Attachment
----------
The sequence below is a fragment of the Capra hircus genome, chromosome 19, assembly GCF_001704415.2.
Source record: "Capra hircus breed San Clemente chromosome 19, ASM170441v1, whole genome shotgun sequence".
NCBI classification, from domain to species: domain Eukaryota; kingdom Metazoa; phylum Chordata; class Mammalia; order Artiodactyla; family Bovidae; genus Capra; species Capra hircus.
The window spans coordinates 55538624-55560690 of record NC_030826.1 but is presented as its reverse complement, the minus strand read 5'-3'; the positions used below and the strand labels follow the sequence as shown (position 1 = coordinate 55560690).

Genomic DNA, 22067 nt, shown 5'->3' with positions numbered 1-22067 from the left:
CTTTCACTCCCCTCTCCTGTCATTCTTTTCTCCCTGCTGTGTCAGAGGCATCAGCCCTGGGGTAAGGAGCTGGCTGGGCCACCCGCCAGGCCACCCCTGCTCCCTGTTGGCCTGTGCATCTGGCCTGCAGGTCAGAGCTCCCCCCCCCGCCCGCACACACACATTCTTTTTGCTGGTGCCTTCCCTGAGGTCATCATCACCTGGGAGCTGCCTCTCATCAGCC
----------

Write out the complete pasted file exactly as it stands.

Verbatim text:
The sequence below is a fragment of the Capra hircus genome, chromosome 19, assembly GCF_001704415.2.
Source record: "Capra hircus breed San Clemente chromosome 19, ASM170441v1, whole genome shotgun sequence".
NCBI classification, from domain to species: domain Eukaryota; kingdom Metazoa; phylum Chordata; class Mammalia; order Artiodactyla; family Bovidae; genus Capra; species Capra hircus.
The window spans coordinates 55538624-55560690 of record NC_030826.1 but is presented as its reverse complement, the minus strand read 5'-3'; the positions used below and the strand labels follow the sequence as shown (position 1 = coordinate 55560690).

Genomic DNA, 22067 nt, shown 5'->3' with positions numbered 1-22067 from the left:
CTTTCACTCCCCTCTCCTGTCATTCTTTTCTCCCTGCTGTGTCAGAGGCATCAGCCCTGGGGTAAGGAGCTGGCTGGGCCACCCGCCAGGCCACCCCTGCTCCCTGTTGGCCTGTGCATCTGGCCTGCAGGTCAGAGCTCCCCCCCCCGCCCGCACACACACATTCTTTTTGCTGGTGCCTTCCCTGAGGTCATCATCACCTGGGAGCTGCCTCTCATCAGCC